One of the beautiful things about being involved in Irregular Patterns is watching bands/artists grow both in confidence and creatively. If you like a bit of REM you should enjoy this one. Paper Fishes wearing their influences on their sleeve with pride. The 2nd single from their forthcoming LP Instant Happiness, All Your Lives Are Dreams Played Inside My Head.
When helping to set up the label Irregular Patterns, along with exploring the more challenging aspects of music genres, I (for my part) wanted to find a home for the classic rock song. Those carefully crafted songs from bands such as early R.E.M, dare I say early Neil Young, Bruce Springsteen, as well as Tom Waits, etc.
Songs, which are not over not produced, still rough around the edges and don’t layer guitars over guitars for no good reason. An artist prepared to explore the fragility of human life, along with its beauty and absurdity. The journey led me to Andre Levy and his band Paper Fishes.
Borrowed Time is taken from the forthcoming album, Instant Happiness, which is neither instant nor happy. The album, which I have been lucky to hear prior to release welds together tales of humanity and family tensions, set in a Damien Jurado-like love of Americana, lo-fi rock, folk and barroom ballads.
The death of Levy’s father and their strained relationship casts a long shadow over the album. The tracks ebb and flow across musical genres with little attempt to hide the scars and resentments between father and son, or the regrets and disillusionment of Levy and his brothers. This is all brutally exposed on their ironically titled debut LP. The album pulls no punches from the opening track Vanishing Point to the finale Borrowed Time.
One of those artists that are hard to define. One moment it’s a ballad to a lost friend, next it’s an ethereal sound painting. Felix Jupiter effortlessly combines non linearity alongside classic folk structure to produce an ad hoc fluid blend of psychedelic soundscapes. His music carries you through a web of sounds sometimes separate, but never far away, drawing you into his world and before you know where you are you’re captured.
The second instalment of the 13aX journey on Irregular Patterns. This track is called Unquietly. Loaded with chill out vibes and the continual search for a lost soul.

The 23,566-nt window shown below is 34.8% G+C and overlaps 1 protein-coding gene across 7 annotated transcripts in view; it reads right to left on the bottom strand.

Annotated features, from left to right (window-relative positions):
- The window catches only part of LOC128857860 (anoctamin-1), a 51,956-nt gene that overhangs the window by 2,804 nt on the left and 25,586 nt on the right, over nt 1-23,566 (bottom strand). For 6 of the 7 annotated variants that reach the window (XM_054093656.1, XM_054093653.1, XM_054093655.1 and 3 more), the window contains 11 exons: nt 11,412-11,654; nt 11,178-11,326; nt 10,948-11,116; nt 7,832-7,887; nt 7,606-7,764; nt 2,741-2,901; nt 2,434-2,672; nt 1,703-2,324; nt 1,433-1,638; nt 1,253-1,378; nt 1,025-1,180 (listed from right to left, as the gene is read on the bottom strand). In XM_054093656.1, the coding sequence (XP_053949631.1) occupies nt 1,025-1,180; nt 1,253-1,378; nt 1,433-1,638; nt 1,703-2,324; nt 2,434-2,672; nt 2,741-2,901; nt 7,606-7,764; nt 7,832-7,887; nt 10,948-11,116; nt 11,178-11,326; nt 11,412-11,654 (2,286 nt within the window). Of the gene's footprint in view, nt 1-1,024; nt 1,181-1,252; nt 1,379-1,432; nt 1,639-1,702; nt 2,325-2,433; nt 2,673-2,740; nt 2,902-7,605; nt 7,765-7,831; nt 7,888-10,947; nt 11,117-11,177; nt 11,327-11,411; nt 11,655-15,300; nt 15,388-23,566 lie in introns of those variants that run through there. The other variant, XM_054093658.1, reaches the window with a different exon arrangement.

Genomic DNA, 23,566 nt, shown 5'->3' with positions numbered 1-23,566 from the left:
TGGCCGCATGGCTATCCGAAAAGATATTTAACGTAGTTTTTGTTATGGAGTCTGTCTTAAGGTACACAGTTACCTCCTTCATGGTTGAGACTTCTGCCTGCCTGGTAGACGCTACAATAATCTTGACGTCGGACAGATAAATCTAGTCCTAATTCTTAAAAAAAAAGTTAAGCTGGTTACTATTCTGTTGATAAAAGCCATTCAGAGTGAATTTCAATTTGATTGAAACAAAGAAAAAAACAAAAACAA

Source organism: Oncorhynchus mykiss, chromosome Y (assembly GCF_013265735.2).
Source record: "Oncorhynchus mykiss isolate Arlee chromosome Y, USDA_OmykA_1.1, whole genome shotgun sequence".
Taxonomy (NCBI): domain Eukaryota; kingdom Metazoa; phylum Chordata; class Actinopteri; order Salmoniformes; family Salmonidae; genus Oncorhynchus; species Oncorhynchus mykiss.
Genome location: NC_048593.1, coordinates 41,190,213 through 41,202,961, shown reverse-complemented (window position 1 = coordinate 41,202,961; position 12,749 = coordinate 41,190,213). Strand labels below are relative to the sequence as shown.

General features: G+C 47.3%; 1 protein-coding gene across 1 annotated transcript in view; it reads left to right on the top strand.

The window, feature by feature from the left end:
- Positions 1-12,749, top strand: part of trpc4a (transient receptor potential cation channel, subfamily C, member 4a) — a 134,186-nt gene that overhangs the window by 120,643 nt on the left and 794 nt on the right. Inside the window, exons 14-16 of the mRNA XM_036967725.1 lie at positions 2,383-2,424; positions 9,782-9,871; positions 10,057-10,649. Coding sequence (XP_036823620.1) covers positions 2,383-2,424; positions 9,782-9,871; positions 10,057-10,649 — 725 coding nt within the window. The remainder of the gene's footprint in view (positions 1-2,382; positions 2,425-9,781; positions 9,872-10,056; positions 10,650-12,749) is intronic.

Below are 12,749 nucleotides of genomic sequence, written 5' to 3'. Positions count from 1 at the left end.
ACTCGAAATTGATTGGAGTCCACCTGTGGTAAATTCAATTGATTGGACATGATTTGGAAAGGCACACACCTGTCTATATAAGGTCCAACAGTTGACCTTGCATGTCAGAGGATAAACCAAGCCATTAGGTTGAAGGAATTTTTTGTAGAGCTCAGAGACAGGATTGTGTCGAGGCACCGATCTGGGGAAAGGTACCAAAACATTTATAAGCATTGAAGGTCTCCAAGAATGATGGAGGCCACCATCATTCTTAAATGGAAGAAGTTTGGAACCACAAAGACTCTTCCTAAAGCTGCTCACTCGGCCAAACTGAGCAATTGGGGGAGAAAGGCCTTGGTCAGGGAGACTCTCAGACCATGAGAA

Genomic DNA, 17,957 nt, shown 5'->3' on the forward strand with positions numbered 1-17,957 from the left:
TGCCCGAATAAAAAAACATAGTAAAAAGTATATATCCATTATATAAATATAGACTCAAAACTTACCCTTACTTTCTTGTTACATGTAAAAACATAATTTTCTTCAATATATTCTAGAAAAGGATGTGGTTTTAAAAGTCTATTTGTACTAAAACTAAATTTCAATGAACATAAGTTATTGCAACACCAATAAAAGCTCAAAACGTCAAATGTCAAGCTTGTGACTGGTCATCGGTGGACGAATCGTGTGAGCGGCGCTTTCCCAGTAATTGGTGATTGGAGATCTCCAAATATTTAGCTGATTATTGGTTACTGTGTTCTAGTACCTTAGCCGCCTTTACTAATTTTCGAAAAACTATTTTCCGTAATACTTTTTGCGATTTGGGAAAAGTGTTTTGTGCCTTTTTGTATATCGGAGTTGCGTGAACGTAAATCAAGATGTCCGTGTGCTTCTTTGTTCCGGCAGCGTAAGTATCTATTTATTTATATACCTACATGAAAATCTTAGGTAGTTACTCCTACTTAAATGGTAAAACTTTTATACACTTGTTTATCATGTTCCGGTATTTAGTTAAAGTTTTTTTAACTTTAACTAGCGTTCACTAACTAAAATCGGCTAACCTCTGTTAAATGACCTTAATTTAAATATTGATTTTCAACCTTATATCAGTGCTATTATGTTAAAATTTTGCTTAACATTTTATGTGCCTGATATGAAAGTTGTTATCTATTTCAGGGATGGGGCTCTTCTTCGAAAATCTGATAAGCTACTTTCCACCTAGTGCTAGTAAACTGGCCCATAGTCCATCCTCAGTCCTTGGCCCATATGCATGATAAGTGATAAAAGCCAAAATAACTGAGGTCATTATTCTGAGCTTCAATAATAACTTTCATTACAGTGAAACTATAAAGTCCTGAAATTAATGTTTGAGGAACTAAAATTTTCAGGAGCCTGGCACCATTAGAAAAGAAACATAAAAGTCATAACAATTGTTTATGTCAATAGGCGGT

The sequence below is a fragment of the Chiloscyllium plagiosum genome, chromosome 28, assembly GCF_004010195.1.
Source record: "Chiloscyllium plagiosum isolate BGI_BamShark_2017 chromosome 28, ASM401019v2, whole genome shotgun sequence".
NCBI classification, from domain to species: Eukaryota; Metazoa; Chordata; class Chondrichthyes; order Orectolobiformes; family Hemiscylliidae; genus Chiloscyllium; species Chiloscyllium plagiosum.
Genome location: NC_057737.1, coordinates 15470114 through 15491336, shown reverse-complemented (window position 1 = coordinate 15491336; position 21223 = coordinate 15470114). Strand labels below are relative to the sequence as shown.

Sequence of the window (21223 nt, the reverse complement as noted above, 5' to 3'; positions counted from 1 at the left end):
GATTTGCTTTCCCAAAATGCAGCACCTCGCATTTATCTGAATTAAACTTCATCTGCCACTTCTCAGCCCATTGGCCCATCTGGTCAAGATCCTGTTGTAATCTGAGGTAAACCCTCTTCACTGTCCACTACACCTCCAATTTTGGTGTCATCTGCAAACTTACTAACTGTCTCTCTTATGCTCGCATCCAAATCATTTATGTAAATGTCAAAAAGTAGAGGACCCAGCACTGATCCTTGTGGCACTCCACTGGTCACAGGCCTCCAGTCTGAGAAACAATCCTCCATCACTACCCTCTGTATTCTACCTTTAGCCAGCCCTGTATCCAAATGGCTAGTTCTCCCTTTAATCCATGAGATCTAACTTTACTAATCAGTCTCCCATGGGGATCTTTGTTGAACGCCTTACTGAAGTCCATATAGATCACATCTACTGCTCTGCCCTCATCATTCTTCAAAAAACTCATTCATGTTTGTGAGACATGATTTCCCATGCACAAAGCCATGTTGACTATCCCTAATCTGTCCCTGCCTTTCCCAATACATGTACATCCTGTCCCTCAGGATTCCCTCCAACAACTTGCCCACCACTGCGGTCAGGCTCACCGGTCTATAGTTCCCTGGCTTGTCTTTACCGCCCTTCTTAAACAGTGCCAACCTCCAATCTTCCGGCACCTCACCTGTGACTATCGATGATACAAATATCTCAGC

The future is bright. The future is Jools.
There is something quite refreshing about Slumb Party, although plenty of the old tricks can be found in their production. Influences from bands such as XTC and Gang of $ are plain to see in their DNA, but their own identity is not lost in the mix. This is a really, really good album and I feel we may hear more of Slumb Party once the 6 Music sent picks them up.
Sometimes you’ve just got to acknowledge you are late getting to a party. The Secret Cosmic Music of the East German Olympic Program 1972 – 83 is just an excellent concept and most importantly backed up with some truly exhilarating music. The narrative goes, “for the first time since it was recorded in East Berlin over 30 years ago, the music of Martin Zeichnete can finally be heard. A disciple of the Kosmische Muzik of the likes of Kraftwerk, Can and Neu! that was drifting across the Wall from the West, Martin’s idea of using the motorik, hypnotic beat of krautrock in the training of athletes was taken and exploited by the DDR’s Olympic Committee.”
My introduction, I have several memories that are managed over the years to blend together into a romantic melting pot of musical discovery. It is difficult to separate truth from fiction now, but the timing is pretty much self-evident. I know it was during a period of school exams, so I’m guessing it was around 1976 when my ears first discovered what I would get to know as Krautrock. That genre of experimental music, which had emerged in Germany in the late 1960s drawing influence from psychedelic rock, the avant-garde, electronic music, funk, minimalism, jazz improvisation, and world music styles.
I know some of the punk bands I was starting to listen too had referenced the likes of Kraftwerk, Neu and Can. My music teacher, Mr Bell had given me a copy of one of Kraftwerk’s early albums, which I still have to this day. Maybe, I’d subconsciously developed a liking for Krautrock as I listened to John Peel show on my radio while preparing for exams.
How my admiration for Krautrock developed I guess I will leave to my fond memories, no matter how clouded they increasingly become. Today, I’m happy to just stay behind the illusion of the Secret Cosmic Music of the East German Olympic Program 1972 – 83. I did start to do some research, but you know what? As we continue to consume ourselves a little piece of escapism, which transports us back in time to a period where things seemed a little bit simpler, black and white, may not be an altogether bad thing now and again.